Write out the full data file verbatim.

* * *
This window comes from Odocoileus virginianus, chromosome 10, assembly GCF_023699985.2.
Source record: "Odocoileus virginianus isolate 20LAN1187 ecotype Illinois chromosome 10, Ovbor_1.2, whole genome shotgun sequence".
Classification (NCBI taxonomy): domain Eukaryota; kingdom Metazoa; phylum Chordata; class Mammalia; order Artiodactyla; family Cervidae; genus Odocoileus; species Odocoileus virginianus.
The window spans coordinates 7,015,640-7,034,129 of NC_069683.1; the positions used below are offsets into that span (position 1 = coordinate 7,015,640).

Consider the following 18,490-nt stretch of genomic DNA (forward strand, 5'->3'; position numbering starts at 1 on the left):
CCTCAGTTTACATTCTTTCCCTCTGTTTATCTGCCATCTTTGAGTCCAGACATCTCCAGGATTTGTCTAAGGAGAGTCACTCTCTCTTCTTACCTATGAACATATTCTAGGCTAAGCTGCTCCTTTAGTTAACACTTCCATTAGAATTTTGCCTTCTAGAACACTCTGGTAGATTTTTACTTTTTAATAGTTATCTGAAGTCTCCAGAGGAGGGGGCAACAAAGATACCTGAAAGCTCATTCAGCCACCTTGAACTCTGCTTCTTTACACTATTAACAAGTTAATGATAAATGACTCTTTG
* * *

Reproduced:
This window comes from Odocoileus virginianus, chromosome 10, assembly GCF_023699985.2.
Source record: "Odocoileus virginianus isolate 20LAN1187 ecotype Illinois chromosome 10, Ovbor_1.2, whole genome shotgun sequence".
Classification (NCBI taxonomy): domain Eukaryota; kingdom Metazoa; phylum Chordata; class Mammalia; order Artiodactyla; family Cervidae; genus Odocoileus; species Odocoileus virginianus.
The window spans coordinates 7,015,640-7,034,129 of NC_069683.1; the positions used below are offsets into that span (position 1 = coordinate 7,015,640).

Consider the following 18,490-nt stretch of genomic DNA (forward strand, 5'->3'; position numbering starts at 1 on the left):
CCTCAGTTTACATTCTTTCCCTCTGTTTATCTGCCATCTTTGAGTCCAGACATCTCCAGGATTTGTCTAAGGAGAGTCACTCTCTCTTCTTACCTATGAACATATTCTAGGCTAAGCTGCTCCTTTAGTTAACACTTCCATTAGAATTTTGCCTTCTAGAACACTCTGGTAGATTTTTACTTTTTAATAGTTATCTGAAGTCTCCAGAGGAGGGGGCAACAAAGATACCTGAAAGCTCATTCAGCCACCTTGAACTCTGCTTCTTTACACTATTAACAAGTTAATGATAAATGACTCTTTG